Thorstein Veblen is a key figure in early twentieth-century American intellectual history. Variously described as a 'revolutionary iconoclast', 'the father of technocracy' and 'the best critic of America that America has produced', his work is frequently compared with that of Marx, Durkheim and Weber for its breadth and insight. This study sets Veblen's work in its social and intellectual context, delineating its main concepts and tensions, and re-establishing the extent of his influence. In the process, Spindler evaluates the usefulness and the limitations of Veblen's views for an understanding of American culture by considering Veblen not just as an economist or a sociologist--as has been the case up to now--but as a seminal analyst and critic of modern American culture, whose influence and importance has been underplayed and whose radicalism has been blunted by postwar commentators.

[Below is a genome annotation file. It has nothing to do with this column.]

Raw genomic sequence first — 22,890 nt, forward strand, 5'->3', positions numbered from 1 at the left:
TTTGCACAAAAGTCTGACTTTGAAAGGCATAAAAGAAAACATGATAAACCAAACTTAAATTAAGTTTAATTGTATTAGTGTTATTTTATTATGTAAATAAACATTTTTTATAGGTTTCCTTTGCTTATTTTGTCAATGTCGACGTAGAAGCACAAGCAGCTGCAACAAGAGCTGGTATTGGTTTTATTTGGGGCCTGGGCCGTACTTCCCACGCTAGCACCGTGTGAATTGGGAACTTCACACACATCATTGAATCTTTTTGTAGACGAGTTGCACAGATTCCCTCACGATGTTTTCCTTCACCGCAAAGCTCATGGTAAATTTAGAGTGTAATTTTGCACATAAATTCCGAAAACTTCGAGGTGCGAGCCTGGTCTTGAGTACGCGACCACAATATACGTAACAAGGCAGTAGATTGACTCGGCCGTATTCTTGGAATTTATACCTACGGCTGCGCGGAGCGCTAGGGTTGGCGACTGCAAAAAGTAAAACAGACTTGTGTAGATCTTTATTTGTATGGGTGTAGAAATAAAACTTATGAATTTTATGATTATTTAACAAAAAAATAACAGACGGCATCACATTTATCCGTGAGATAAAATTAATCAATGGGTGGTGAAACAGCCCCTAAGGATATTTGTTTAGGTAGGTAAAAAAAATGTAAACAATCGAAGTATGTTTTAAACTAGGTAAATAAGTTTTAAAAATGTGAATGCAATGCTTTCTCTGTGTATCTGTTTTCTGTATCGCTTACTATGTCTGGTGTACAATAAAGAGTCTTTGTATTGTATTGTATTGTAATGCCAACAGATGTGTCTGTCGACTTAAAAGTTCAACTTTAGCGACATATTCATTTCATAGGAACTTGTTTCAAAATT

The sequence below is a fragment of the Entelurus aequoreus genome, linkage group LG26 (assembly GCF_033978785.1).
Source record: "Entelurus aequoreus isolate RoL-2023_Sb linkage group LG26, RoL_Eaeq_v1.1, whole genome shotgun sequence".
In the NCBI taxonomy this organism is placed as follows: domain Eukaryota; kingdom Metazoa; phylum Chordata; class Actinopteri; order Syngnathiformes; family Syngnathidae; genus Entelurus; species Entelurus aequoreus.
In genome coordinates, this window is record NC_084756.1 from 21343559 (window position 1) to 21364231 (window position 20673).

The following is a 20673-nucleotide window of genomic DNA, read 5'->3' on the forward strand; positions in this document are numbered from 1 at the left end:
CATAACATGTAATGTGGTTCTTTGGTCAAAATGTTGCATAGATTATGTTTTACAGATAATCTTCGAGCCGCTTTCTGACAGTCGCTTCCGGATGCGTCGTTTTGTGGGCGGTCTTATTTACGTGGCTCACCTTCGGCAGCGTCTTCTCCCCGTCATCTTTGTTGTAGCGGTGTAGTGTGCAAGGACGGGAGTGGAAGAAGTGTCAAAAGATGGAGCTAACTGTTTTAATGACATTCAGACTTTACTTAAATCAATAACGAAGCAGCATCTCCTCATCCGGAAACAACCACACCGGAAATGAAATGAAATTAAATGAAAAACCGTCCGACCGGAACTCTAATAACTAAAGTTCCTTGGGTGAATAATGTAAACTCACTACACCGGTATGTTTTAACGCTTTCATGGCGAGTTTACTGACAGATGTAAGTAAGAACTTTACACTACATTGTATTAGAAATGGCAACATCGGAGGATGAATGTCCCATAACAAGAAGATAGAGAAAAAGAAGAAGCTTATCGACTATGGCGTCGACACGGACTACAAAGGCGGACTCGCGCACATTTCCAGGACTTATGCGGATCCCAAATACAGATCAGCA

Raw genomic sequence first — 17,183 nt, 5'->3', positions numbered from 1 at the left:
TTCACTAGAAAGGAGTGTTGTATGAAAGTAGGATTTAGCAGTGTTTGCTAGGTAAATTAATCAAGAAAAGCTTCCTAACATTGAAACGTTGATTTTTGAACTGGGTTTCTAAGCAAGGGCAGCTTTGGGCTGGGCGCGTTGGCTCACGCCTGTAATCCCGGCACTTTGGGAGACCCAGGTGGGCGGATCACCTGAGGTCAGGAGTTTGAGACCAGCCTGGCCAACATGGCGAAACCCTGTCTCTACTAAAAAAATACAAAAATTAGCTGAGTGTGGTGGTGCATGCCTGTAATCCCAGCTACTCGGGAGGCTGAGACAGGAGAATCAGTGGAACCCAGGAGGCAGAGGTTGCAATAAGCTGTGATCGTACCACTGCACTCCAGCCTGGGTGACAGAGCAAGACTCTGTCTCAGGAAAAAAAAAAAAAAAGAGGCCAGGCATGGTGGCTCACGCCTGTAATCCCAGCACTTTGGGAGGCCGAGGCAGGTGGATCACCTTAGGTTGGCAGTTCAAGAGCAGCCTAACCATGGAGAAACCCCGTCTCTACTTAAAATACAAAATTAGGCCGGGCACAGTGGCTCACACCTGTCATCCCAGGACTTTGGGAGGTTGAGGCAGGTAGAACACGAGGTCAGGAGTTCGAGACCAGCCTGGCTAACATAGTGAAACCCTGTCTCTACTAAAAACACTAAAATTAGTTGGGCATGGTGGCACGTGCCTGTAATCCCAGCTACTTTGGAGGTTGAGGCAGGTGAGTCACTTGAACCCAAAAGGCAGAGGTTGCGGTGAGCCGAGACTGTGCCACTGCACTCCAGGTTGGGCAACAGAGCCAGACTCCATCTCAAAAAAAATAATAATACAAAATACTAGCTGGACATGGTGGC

Michael Spindler teaches American Literature and Creative Writing at De Montfort University, Bedford. He is the author of American Literature and Social Change: William Dean Howells to Arthur Miller (Palgrave, 1984), and numerous articles and essays on aspects of American Studies.
Introduction 1: Veblen In His Time 2: The Early Work 3: The Later Work 4:Veblen's Reception 5: Veblen And Consumerism 6: Veblen And Modern American Fiction Conclusion References Bibliography Inde